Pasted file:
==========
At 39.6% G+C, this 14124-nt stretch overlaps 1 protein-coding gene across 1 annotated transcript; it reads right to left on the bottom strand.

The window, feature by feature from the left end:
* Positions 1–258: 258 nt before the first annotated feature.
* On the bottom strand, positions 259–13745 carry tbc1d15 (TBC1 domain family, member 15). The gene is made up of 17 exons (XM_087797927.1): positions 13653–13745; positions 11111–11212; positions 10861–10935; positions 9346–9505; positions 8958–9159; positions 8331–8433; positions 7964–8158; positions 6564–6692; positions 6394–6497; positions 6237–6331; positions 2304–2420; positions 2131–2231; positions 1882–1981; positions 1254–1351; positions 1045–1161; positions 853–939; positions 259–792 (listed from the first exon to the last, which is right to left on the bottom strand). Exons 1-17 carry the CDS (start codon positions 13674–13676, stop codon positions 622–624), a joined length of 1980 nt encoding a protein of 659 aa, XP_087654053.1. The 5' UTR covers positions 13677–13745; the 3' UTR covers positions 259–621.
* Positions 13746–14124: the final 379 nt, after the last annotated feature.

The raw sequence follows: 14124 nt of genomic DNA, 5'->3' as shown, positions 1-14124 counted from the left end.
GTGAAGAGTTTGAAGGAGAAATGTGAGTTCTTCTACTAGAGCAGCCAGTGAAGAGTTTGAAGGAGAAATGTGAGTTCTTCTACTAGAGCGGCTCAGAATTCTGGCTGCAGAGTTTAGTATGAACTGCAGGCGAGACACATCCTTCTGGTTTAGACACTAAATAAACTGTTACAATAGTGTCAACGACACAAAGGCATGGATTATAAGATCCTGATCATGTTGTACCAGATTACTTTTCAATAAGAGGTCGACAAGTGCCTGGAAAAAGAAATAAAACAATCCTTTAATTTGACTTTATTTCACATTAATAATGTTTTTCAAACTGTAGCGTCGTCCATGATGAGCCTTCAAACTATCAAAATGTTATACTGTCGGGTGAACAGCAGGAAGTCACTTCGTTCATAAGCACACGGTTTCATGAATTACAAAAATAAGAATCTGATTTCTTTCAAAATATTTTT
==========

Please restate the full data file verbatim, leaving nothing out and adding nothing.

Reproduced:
At 39.6% G+C, this 14124-nt stretch overlaps 1 protein-coding gene across 1 annotated transcript; it reads right to left on the bottom strand.

The window, feature by feature from the left end:
* Positions 1–258: 258 nt before the first annotated feature.
* On the bottom strand, positions 259–13745 carry tbc1d15 (TBC1 domain family, member 15). The gene is made up of 17 exons (XM_087797927.1): positions 13653–13745; positions 11111–11212; positions 10861–10935; positions 9346–9505; positions 8958–9159; positions 8331–8433; positions 7964–8158; positions 6564–6692; positions 6394–6497; positions 6237–6331; positions 2304–2420; positions 2131–2231; positions 1882–1981; positions 1254–1351; positions 1045–1161; positions 853–939; positions 259–792 (listed from the first exon to the last, which is right to left on the bottom strand). Exons 1-17 carry the CDS (start codon positions 13674–13676, stop codon positions 622–624), a joined length of 1980 nt encoding a protein of 659 aa, XP_087654053.1. The 5' UTR covers positions 13677–13745; the 3' UTR covers positions 259–621.
* Positions 13746–14124: the final 379 nt, after the last annotated feature.

The raw sequence follows: 14124 nt of genomic DNA, 5'->3' as shown, positions 1-14124 counted from the left end.
GTGAAGAGTTTGAAGGAGAAATGTGAGTTCTTCTACTAGAGCAGCCAGTGAAGAGTTTGAAGGAGAAATGTGAGTTCTTCTACTAGAGCGGCTCAGAATTCTGGCTGCAGAGTTTAGTATGAACTGCAGGCGAGACACATCCTTCTGGTTTAGACACTAAATAAACTGTTACAATAGTGTCAACGACACAAAGGCATGGATTATAAGATCCTGATCATGTTGTACCAGATTACTTTTCAATAAGAGGTCGACAAGTGCCTGGAAAAAGAAATAAAACAATCCTTTAATTTGACTTTATTTCACATTAATAATGTTTTTCAAACTGTAGCGTCGTCCATGATGAGCCTTCAAACTATCAAAATGTTATACTGTCGGGTGAACAGCAGGAAGTCACTTCGTTCATAAGCACACGGTTTCATGAATTACAAAAATAAGAATCTGATTTCTTTCAAAATATTTTT